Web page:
Dear Mr. Berko: 

One of the strategies that you recommended to me 10 years ago was to watch the portfolios of T. Rowe Price Health Sciences Fund and Fidelity Select Biotechnology Fund and buy some of the attractive new positions that appear in their portfolios. I’ve learned a lot by following those funds’ buy and sell selections and made some good money in the process. One of the stocks owned by both funds is Pharmacyclics, and I bought 100 shares early this year at $62. As you can see, I have a huge profit, because it’s now $115.84. My broker and partner in crime (he uses the same technique for selected clients) thinks I should sell the stock and lock in a profit. Taxes are not a consideration, and frankly, I don’t know whether I should continue to hold it (both Fidelity and T. Rowe Price still own the stock) or take my profit. Your input would be helpful to me.

J.H., Jonesboro, Ark.



Dear J.H.: 

Pharmacyclics Inc. (PCYC-$115.84) is a clinical-stage biopharmaceutical company that focuses on the commercialization and development of small-molecule drugs for the treatment of cancer and immune-mediated inflammatory diseases. I recall when a terribly obnoxious state politician whom I’m ashamed to know bragged to me a few days after New Year’s in 2000 that he had bought 800 shares of Pharmacyclics at $47 on margin. In other words, he only had to put up 50 percent of the purchase price (about $20,000), and the brokerage would lend him the remaining 50 percent. I think he believed that PCYC was on the cusp of finding a cure for alopecia, toenail fungus, tinnitus, brainpan warts and anacusis all in one pill. I was infected by his enthusiasm, almost became a believer and nearly bought 200 shares but chickened out. A month later, he sold PCYC at $82, made a swift $28,000, bought a new Lincoln and married his secretary. Then, at the end of the year, when the share price had tumbled way back down to the $47 level, he purchased 2,000 shares, on margin once again. It wasn’t much later that the share price began to fall like tears from a tall camel’s eye, and within a dozen months, PCYC was trading at less than a buck a share. Sometime during the following year, he gave up the Lincoln, and his wife gave him up.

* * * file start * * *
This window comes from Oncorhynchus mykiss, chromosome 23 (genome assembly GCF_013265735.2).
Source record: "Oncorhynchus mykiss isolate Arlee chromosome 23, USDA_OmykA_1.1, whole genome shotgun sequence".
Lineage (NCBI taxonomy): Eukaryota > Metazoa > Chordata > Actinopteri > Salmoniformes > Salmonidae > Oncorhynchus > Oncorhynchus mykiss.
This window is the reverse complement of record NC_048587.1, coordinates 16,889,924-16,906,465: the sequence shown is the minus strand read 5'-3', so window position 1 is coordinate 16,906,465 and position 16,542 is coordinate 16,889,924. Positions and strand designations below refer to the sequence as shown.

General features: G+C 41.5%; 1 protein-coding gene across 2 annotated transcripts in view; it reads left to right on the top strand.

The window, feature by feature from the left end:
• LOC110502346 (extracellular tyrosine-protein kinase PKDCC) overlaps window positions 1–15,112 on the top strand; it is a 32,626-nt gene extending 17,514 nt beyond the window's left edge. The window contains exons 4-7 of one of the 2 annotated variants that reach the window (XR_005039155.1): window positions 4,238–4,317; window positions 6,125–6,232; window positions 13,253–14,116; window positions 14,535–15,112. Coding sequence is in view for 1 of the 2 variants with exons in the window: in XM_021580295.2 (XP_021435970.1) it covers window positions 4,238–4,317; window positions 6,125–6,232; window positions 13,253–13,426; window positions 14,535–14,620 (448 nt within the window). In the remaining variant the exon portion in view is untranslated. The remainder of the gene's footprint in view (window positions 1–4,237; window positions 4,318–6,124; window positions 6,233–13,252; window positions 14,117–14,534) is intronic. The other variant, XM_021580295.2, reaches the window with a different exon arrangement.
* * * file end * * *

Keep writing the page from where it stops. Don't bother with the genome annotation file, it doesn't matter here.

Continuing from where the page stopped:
But today it appears the company has smartly whacked the pinata with a drug called Ibrutinib, or PCI-32765. Ibrutinib is considered a “breakthrough” drug by the Food and Drug Administration for the oral treatment of chronic lymphocytic leukemia and multiple myeloma and has accepted its new drug application for filing. The results of the clinical data are so strong that there’s little doubt about the success of this drug, which PCYC will price at $125,000 for a year’s worth of treatment. PCYC also believes that Ibrutinib can be a successful treatment for other blood cancers, so some analysts reckon this drug could generate more than $9 billion in annual revenues. And lucky Johnson & Johnson (JNJ-$92.84), which invested $200 million from its annual $12 billion of levered free cash flow, gets to keep half the annual sales proceeds, or $4.5 billion a year.
     
PCYC has three other impressive formularies, one of which (PCI-27483) has its research and development being funded by Novo Nordisk A/S (NVO-$170.54), a huge Danish pharmaceutical company. If the reports are true, PCI-27483 has demonstrated significant results in the treatment of pancreatic cancer. A growing number of investors are familiar with Ibrutinib, which is the primary reason for PCYC’s meteoric rise. However, few investors have heard about PCI-27483, which could be another breakthrough blockbuster drug with billions in annual revenues. Unfortunately, PCI-27483 still continues in phase 11 trials, and a new drug application may be a couple of years away.
     
But whether to sell or not to sell, isn’t that the question? The simple answer is: Sell 50 shares, and allow the remaining 50 to sit comfortably in your account at Morgan Stanley. Or if your broker has the proper skills, you might consider the purchase of a put option on the stock as it rises.